Greetings: Merry Christmas!
In Akan (Ghana) – “Afishapa!”
In Zimbabwe – “Merry Kisimusi!”
In Afrikaans (South Africa) – “Geseënde Kersfees!”
In Zulu (South Africa) – “Sinifisela Ukhisimusi Omuhle!”
In Swazi (Swaziland) – “Sinifisela Khisimusi Lomuhle!”
In Sotho (Lesthoto) – “Matswalo a Morena a Mobotse!”
In Swahili (Tanzania, Kenya) – “Kuwa na Krismasi njema!”
In Amharic (Ethopia) – “Melkam Yelidet Beaal!”
In Egyptian (Egypt) – “Colo sana wintom tiebeen!”
In Yoruba (Nigeria) – “E ku odun, e hu iye’ dun!”
Christmas is celebrated throughout the African continent by Christian communities large and small. In some communities even non-Christians join in on holiday festivities.
There are 1 billion people living on the continent of Africa in 53 countries and approximately 350 million are Christians. This makes Christmas a largely celebrated holiday and festive time in countries throughout the continent. Whether it’s Egypt in the North, Senegal in the West, The Democratic Republic of the Congo in the South or Kenya in the East, the Christmas holiday does not go unnoticed in this historic land.
The holiday season generally starts about two weeks before Christmas and continues until the New Year. It is a public holiday in most countries with colleges, schools, public and private institutions closing during this time. Like in other countries, prior to schools closing for the holiday, Christmas carol programs and events are popular and taken very seriously by students.
In Africa, many people travel long distances to their home villages to be with family, friends and extended family. Christmas trees are mostly common in cities and will be found decked out with lights, bells, stars, snow scenes, tinsel and other ornaments. Santa and his reindeer are popular in some places and growing in popularity in others. Parents purchase new clothing for children, who wear and show them off on Christmas day, and gifts and cards are exchanged among family and friends.
After a traditional Christmas Eve church service or Midnight Mass and caroling, Africans feast heartily on a variety dishes as diverse as the country’s population. After spending Christmas day with family and friends some head off to a party or to see the latest holiday blockbuster movie.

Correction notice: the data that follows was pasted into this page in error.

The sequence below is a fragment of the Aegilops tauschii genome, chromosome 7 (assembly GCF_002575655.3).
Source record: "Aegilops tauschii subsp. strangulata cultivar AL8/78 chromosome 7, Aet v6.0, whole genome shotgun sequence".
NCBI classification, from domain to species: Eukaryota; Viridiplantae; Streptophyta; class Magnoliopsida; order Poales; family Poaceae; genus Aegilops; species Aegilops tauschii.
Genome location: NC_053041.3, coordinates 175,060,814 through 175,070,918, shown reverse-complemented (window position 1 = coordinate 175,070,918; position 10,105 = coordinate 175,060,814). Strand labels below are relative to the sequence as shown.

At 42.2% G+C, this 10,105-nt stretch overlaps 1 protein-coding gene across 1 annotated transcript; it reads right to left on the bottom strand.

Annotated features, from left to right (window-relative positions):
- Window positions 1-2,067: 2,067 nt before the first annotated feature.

In some African cultures, mixing modern Christmas traditions with deep rooted local cultural traditions can make for a very unique holiday celebration.
Christmas Traditions by Country
West Africans feel nothing is like their yuletide traditions. Africans long to be close to home during Christmas and if away will make the long journey home to be with family.
West Africa is fairly new to Christianity but is rich in local Christmas traditions. Many have their roots in pre-Christian cultures, like the masquerades in Sierra Leone and Nigeria, while others are Africanized traditions practiced around the world.
Christmas in Senegal
In Senegal, the religious feast is gaining ground, according to churches in the country where 95% of the population is Muslim. There is a Catholic minority in southern Senegal. This minority, growing tourism and western television have all had an impact in urban areas. Many non-Christians have begun giving each other presents on December 25th. Santa is becoming a common figure in shops in southern Senegal.
Christmas in Guinea and Guinea-Bissau
In Guinea to the south of Senegal, Christians are also strongly outnumbered. Mostly modern French religious Christmas traditions have been adopted, including Midnight Mass, eating local dishes together with family and exchanging gifts.